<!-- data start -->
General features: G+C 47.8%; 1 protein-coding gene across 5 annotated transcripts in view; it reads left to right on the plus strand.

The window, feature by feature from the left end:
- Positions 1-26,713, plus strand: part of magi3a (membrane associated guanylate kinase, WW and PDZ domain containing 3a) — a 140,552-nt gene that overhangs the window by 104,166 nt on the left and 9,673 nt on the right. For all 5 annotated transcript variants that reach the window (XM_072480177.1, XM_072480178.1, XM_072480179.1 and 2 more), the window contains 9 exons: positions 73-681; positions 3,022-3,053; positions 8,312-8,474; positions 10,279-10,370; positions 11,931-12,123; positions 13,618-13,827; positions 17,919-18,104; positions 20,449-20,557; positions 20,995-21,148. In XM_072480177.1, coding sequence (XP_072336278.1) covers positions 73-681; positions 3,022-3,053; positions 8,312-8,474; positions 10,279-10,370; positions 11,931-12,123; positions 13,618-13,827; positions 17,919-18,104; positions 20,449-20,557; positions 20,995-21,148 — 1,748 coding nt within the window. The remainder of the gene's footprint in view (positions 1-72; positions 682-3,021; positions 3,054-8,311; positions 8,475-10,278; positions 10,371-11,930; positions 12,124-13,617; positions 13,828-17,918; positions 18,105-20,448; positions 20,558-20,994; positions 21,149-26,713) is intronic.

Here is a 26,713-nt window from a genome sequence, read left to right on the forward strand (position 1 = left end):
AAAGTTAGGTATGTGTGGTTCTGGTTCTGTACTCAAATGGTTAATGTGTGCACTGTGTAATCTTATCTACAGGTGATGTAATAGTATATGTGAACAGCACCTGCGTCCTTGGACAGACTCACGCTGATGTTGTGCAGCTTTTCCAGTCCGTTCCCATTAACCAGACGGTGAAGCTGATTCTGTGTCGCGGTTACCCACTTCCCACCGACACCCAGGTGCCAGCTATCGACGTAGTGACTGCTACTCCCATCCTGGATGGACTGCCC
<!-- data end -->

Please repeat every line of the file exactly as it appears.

General features: G+C 47.8%; 1 protein-coding gene across 5 annotated transcripts in view; it reads left to right on the plus strand.

The window, feature by feature from the left end:
- Positions 1-26,713, plus strand: part of magi3a (membrane associated guanylate kinase, WW and PDZ domain containing 3a) — a 140,552-nt gene that overhangs the window by 104,166 nt on the left and 9,673 nt on the right. For all 5 annotated transcript variants that reach the window (XM_072480177.1, XM_072480178.1, XM_072480179.1 and 2 more), the window contains 9 exons: positions 73-681; positions 3,022-3,053; positions 8,312-8,474; positions 10,279-10,370; positions 11,931-12,123; positions 13,618-13,827; positions 17,919-18,104; positions 20,449-20,557; positions 20,995-21,148. In XM_072480177.1, coding sequence (XP_072336278.1) covers positions 73-681; positions 3,022-3,053; positions 8,312-8,474; positions 10,279-10,370; positions 11,931-12,123; positions 13,618-13,827; positions 17,919-18,104; positions 20,449-20,557; positions 20,995-21,148 — 1,748 coding nt within the window. The remainder of the gene's footprint in view (positions 1-72; positions 682-3,021; positions 3,054-8,311; positions 8,475-10,278; positions 10,371-11,930; positions 12,124-13,617; positions 13,828-17,918; positions 18,105-20,448; positions 20,558-20,994; positions 21,149-26,713) is intronic.

Here is a 26,713-nt window from a genome sequence, read left to right on the forward strand (position 1 = left end):
AAAGTTAGGTATGTGTGGTTCTGGTTCTGTACTCAAATGGTTAATGTGTGCACTGTGTAATCTTATCTACAGGTGATGTAATAGTATATGTGAACAGCACCTGCGTCCTTGGACAGACTCACGCTGATGTTGTGCAGCTTTTCCAGTCCGTTCCCATTAACCAGACGGTGAAGCTGATTCTGTGTCGCGGTTACCCACTTCCCACCGACACCCAGGTGCCAGCTATCGACGTAGTGACTGCTACTCCCATCCTGGATGGACTGCCC